• aspirin-induced asthma;
  • diclofenac;
  • loxoprofen;
  • non-steroidal anti-inflammatory drug;
  • sodium tolmetin inhalation challenge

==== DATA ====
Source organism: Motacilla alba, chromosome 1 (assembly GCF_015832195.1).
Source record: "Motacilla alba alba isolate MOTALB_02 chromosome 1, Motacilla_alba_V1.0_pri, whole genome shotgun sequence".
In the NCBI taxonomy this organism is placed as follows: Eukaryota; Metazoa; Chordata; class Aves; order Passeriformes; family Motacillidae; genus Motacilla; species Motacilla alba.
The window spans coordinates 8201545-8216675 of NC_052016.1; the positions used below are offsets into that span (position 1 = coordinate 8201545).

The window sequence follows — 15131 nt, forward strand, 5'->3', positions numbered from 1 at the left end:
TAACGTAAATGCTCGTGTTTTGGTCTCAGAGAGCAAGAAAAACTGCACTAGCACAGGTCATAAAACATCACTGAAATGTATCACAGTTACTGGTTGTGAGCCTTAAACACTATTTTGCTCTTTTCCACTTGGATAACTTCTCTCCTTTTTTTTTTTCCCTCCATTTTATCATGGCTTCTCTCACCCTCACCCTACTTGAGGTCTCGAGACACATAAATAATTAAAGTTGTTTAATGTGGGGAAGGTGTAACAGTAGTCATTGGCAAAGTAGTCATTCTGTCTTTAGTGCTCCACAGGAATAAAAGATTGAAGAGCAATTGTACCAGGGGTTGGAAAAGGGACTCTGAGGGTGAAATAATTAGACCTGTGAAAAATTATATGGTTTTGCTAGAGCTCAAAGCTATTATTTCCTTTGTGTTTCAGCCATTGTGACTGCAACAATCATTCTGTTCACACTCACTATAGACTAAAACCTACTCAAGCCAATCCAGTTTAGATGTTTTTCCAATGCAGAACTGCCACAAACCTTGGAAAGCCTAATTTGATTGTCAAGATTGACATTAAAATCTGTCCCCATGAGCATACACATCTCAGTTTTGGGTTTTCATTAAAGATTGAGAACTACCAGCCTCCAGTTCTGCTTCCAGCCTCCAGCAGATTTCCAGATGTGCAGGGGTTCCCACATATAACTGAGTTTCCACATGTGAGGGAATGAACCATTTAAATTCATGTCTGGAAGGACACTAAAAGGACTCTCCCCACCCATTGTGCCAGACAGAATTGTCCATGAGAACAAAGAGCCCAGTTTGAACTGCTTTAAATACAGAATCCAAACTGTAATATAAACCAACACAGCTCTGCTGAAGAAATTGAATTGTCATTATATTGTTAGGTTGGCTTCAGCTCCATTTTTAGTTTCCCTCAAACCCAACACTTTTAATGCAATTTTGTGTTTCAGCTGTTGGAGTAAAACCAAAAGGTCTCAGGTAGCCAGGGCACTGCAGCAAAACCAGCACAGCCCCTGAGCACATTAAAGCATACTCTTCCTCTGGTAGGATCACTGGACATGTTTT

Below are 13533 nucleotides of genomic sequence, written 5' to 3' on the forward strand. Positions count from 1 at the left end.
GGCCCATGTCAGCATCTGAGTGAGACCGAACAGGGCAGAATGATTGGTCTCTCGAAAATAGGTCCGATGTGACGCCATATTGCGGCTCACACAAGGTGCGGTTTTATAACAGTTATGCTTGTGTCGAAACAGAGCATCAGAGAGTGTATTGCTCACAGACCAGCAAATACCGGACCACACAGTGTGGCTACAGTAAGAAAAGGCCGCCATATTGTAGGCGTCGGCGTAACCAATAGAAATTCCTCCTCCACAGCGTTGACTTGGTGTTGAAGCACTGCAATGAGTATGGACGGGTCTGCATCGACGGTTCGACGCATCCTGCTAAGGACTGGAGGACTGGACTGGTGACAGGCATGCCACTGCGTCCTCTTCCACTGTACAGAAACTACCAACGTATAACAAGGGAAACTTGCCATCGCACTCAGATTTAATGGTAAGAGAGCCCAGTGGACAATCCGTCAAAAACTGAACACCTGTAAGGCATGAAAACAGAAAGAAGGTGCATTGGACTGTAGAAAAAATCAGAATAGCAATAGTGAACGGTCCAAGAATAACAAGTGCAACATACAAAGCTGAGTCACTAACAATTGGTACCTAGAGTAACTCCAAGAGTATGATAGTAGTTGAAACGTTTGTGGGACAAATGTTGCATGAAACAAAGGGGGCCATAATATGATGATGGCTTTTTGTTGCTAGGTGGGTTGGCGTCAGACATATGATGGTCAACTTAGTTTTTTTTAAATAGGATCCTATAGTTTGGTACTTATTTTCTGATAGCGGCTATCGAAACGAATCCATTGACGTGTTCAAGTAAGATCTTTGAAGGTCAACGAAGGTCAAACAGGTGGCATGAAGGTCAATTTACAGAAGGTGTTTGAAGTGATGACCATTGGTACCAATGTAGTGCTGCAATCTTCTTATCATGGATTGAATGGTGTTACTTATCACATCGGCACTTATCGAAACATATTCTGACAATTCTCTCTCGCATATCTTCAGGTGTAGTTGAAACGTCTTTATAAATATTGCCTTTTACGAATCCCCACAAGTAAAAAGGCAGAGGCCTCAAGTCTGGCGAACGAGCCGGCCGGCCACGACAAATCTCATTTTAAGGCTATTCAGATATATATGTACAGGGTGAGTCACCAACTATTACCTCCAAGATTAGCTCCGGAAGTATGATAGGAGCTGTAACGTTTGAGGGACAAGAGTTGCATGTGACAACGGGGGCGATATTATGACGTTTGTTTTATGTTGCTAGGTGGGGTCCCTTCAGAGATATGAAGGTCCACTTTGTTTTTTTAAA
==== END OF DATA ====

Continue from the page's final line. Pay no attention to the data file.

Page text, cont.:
We report the detailed clinical course of a 47-year-old woman with aspirin-induced asthma in which non-steroidal anti-inflammatory drug (NSAID) intolerance developed over a 3 year period. The patient had mild asthma and was admitted with a femoral fracture in August 1996. Although she was given NSAIDs, including rectal diclofenac and oral loxoprofen, there was no worsening of asthma. After discharge, she was followed as having NSAID-tolerant asthma. When she developed perennial rhinitis and anosmia subsequent to an upper respiratory tract infection, asthma control was well maintained. Later, she experienced three episodes of severe asthmatic attacks after intake of aspirin or ketoprofen. Thus, we investigated her NSAID tolerability in September 1999. Sodium tolmetin inhalation challenge demonstrated a positive reaction, leading to the diagnosis of aspirin-induced asthma. Open challenges with loxoprofen and diclofenac also provoked positive reactions. The present case illustrates the potential variability of aspirin-induced asthma. Aspirin or NSAIDs challenge tests should be performed when nasal symptoms, particularly anosmia, develop or worsen.